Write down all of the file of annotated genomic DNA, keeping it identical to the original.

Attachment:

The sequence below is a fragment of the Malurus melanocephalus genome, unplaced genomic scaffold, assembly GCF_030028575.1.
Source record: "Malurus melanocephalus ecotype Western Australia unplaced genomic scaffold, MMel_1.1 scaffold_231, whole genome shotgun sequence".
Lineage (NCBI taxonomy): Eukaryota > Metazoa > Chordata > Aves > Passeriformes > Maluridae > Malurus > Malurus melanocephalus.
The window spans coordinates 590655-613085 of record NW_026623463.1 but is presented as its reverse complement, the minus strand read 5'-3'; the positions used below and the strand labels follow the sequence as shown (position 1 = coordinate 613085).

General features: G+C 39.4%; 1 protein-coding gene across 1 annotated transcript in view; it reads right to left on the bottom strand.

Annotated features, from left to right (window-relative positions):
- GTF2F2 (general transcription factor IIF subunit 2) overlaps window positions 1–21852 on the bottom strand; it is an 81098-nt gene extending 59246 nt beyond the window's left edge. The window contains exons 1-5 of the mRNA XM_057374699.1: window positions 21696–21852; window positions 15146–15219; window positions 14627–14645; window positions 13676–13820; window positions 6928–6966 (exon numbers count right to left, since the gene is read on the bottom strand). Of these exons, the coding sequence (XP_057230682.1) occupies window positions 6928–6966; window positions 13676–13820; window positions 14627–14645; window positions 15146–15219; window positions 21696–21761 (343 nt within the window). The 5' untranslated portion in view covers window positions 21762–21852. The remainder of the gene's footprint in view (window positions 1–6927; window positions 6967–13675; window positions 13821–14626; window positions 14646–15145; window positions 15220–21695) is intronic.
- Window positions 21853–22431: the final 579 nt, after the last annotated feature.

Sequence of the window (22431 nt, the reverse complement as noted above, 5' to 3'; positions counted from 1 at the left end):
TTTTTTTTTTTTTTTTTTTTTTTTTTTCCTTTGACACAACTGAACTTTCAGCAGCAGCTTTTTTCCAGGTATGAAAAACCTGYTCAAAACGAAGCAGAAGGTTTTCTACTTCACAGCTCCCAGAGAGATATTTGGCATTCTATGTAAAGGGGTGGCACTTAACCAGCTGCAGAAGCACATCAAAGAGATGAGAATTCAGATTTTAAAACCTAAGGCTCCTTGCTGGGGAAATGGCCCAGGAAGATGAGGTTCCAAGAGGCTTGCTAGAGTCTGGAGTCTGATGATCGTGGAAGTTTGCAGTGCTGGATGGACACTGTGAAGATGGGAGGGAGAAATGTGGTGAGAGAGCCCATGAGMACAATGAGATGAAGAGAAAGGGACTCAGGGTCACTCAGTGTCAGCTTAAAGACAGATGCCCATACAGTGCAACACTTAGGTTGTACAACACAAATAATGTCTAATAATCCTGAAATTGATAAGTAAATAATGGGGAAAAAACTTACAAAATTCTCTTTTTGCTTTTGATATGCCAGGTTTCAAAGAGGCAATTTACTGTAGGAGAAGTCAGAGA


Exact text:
The sequence below is a fragment of the Malurus melanocephalus genome, unplaced genomic scaffold, assembly GCF_030028575.1.
Source record: "Malurus melanocephalus ecotype Western Australia unplaced genomic scaffold, MMel_1.1 scaffold_231, whole genome shotgun sequence".
Lineage (NCBI taxonomy): Eukaryota > Metazoa > Chordata > Aves > Passeriformes > Maluridae > Malurus > Malurus melanocephalus.
The window spans coordinates 590655-613085 of record NW_026623463.1 but is presented as its reverse complement, the minus strand read 5'-3'; the positions used below and the strand labels follow the sequence as shown (position 1 = coordinate 613085).

General features: G+C 39.4%; 1 protein-coding gene across 1 annotated transcript in view; it reads right to left on the bottom strand.

Annotated features, from left to right (window-relative positions):
- GTF2F2 (general transcription factor IIF subunit 2) overlaps window positions 1–21852 on the bottom strand; it is an 81098-nt gene extending 59246 nt beyond the window's left edge. The window contains exons 1-5 of the mRNA XM_057374699.1: window positions 21696–21852; window positions 15146–15219; window positions 14627–14645; window positions 13676–13820; window positions 6928–6966 (exon numbers count right to left, since the gene is read on the bottom strand). Of these exons, the coding sequence (XP_057230682.1) occupies window positions 6928–6966; window positions 13676–13820; window positions 14627–14645; window positions 15146–15219; window positions 21696–21761 (343 nt within the window). The 5' untranslated portion in view covers window positions 21762–21852. The remainder of the gene's footprint in view (window positions 1–6927; window positions 6967–13675; window positions 13821–14626; window positions 14646–15145; window positions 15220–21695) is intronic.
- Window positions 21853–22431: the final 579 nt, after the last annotated feature.

Sequence of the window (22431 nt, the reverse complement as noted above, 5' to 3'; positions counted from 1 at the left end):
TTTTTTTTTTTTTTTTTTTTTTTTTTTCCTTTGACACAACTGAACTTTCAGCAGCAGCTTTTTTCCAGGTATGAAAAACCTGYTCAAAACGAAGCAGAAGGTTTTCTACTTCACAGCTCCCAGAGAGATATTTGGCATTCTATGTAAAGGGGTGGCACTTAACCAGCTGCAGAAGCACATCAAAGAGATGAGAATTCAGATTTTAAAACCTAAGGCTCCTTGCTGGGGAAATGGCCCAGGAAGATGAGGTTCCAAGAGGCTTGCTAGAGTCTGGAGTCTGATGATCGTGGAAGTTTGCAGTGCTGGATGGACACTGTGAAGATGGGAGGGAGAAATGTGGTGAGAGAGCCCATGAGMACAATGAGATGAAGAGAAAGGGACTCAGGGTCACTCAGTGTCAGCTTAAAGACAGATGCCCATACAGTGCAACACTTAGGTTGTACAACACAAATAATGTCTAATAATCCTGAAATTGATAAGTAAATAATGGGGAAAAAACTTACAAAATTCTCTTTTTGCTTTTGATATGCCAGGTTTCAAAGAGGCAATTTACTGTAGGAGAAGTCAGAGA